So the republican part of me was pleased that prince Andrew made such a hash of his Newsnight interview with Emily Maitlis. But the media trainer in me was appalled that someone should perform so badly. Or as one royal watcher put it:
“I was expecting a train crash. That was a plane crashing into an oil tanker, causing a tsunami, triggering a nuclear explosion level bad.”
Charlie Proctor, Royal Central website editor.
The purpose of this post then is to help you avoid a similar nuclear explosion level bad interview should you find yourself in a bunker like the prince.
People with controversies swirling around them do interviews in an attempt to put the record straight and, in doing so, rescue their reputations. But if, as a result, records ends up wonkier and reputations more tattered, then saying nothing is probably the better option – the least said soonest mended approach as it were. It’s a tough call though, not least because you have to factor in not only what you say in response to the questions asked – the content – but how you say it – the tone. And you’ve got to get both right. Plenty of innocent interviewees have been found guilty in the court of public opinion not on factual but on tonal grounds. I should add at this point that although Andrew is being judged on both counts I’m going to limit my comments here to matters of tone because none of us (him and his alleged victim aside) has any way of telling his absolute guilt or innocence.
Being tonally correct means saying you’re sorry even though you may think you have nothing to apologise for. Being tonally correct means conceding some ground. And it means showing compassion.
Show some compassion
It might not have got him off the rap entirely, but imagine how much better it would’ve been had Andrew felt able to acknowledge right at the start of the interview that he appreciated his discomfort was nothing compared to the pain and suffering felt by the victims of sexual abuse. That he couldn’t begin to imagine how awful that would be. That by speaking he wasn’t in any way, shape or form trying to belittle or undermine those who’d experienced it.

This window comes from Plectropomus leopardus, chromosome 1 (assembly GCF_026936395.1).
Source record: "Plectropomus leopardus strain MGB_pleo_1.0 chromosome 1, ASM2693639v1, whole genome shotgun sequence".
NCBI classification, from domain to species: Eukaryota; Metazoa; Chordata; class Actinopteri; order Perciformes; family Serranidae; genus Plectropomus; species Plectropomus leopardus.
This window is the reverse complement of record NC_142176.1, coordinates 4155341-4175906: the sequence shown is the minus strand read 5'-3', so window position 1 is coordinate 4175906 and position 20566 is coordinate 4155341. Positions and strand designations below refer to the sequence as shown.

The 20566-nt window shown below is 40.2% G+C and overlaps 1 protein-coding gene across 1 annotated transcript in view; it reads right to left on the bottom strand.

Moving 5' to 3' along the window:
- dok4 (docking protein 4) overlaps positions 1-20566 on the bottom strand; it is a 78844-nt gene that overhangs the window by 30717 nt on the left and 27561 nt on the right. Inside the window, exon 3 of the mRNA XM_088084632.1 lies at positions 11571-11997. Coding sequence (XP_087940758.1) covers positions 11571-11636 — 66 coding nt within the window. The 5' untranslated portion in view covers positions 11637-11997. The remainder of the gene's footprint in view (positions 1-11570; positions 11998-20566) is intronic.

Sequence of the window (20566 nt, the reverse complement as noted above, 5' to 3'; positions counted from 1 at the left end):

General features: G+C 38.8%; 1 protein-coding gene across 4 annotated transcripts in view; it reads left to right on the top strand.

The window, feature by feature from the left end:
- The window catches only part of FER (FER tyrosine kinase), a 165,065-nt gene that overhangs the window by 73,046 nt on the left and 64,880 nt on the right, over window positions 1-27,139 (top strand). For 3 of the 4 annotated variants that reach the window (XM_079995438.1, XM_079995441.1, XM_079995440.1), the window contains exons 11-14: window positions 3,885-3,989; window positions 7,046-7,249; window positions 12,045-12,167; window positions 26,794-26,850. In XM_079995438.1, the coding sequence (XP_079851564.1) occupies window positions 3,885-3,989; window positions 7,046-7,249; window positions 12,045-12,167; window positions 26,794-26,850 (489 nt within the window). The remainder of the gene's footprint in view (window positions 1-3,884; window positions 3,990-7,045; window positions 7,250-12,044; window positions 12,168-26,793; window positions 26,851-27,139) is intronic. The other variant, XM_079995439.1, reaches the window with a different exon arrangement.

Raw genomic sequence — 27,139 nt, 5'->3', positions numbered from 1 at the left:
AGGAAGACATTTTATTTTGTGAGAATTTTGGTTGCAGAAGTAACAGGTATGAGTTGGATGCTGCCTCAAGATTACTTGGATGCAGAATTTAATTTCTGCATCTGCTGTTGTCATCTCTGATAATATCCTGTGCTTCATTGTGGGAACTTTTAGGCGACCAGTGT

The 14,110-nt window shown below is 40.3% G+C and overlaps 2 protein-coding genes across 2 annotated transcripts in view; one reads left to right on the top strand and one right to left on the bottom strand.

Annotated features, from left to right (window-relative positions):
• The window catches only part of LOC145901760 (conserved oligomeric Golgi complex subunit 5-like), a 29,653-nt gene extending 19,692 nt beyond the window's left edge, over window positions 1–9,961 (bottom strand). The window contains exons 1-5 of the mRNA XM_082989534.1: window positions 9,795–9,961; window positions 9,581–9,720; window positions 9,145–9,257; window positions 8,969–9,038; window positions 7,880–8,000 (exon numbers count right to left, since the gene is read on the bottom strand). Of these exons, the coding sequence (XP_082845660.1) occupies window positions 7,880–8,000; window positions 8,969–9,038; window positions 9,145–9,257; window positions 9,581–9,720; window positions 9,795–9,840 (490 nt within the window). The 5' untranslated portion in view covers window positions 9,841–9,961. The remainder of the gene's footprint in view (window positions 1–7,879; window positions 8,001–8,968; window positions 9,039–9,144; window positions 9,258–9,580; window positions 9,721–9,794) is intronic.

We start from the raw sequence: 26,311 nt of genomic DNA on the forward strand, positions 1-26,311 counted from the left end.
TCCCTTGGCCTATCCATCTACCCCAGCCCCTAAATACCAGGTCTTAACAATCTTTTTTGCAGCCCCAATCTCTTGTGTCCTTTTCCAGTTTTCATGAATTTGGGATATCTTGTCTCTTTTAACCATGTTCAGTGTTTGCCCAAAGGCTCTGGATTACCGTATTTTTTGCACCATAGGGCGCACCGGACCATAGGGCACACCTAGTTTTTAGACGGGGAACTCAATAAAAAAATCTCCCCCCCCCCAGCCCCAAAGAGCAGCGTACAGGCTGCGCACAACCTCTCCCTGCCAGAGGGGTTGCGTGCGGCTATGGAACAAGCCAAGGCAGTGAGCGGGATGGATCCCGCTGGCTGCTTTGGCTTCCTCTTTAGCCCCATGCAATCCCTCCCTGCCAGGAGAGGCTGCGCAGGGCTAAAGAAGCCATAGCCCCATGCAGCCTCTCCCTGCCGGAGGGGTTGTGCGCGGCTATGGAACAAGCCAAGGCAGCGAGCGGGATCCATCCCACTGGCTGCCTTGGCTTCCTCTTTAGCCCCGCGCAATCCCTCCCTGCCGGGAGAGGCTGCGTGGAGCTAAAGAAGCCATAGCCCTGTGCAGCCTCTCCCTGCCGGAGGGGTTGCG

And being truly compassionate extends beyond victims to perpetrators. So Andrew should next have nodded to the anguish that led his friend, Jeffrey Epstein, to take his own life and to the grief felt by the financier’s close friends and family.
Concede some ground
When you’re under attack defending every inch of ground seems instinctively like the right thing to do. It rarely is. In military metaphors and media interviews if the ground you’re on is dodgy then pull back to safer ground. To a position that is easier to defend. And concede it voluntarily. Don’t be forced to retreat. Because otherwise there’ll be casualties. A bloodied reputation. What Andrew should have said more plainly than he did, is something like this:
“I was a poor judge of character. With hindsight I was wrong to count on him as a friend. Again with hindsight, I was wrong to see him (as we often see our friends however badly chosen) through rose-tinted spectacles. And out of misguided loyalty I was wrong not to have ended that friendship much sooner.”
Note the number of wrongs in the preceding paragraph. I accept, of course, that three wrongs don’t make a proverbial right. But repeating a point at least that many times reinforces it and prepares the ground tonally for the next step…
Now because you’ve conceded you were wrong, wrong, wrong you can say you’re sorry, sorry, sorry reinforcing that point in a similar fashion. You’re sorry that while you personally saw nothing untoward, the hugely disturbing fact remains Epstein abused girls and young women. You’re sorry that you were such a poor judge of character (whilst adding that abusers go to great lengths to hide their behaviour from those around them). You’re sorry that you didn’t end the friendship sooner. Sorry that by association the royal family has been tarnished. Sorry, especially, that your own daughters have been affected. Sorry that you haven’t on this occasion upheld the extremely high standards demanded of royals.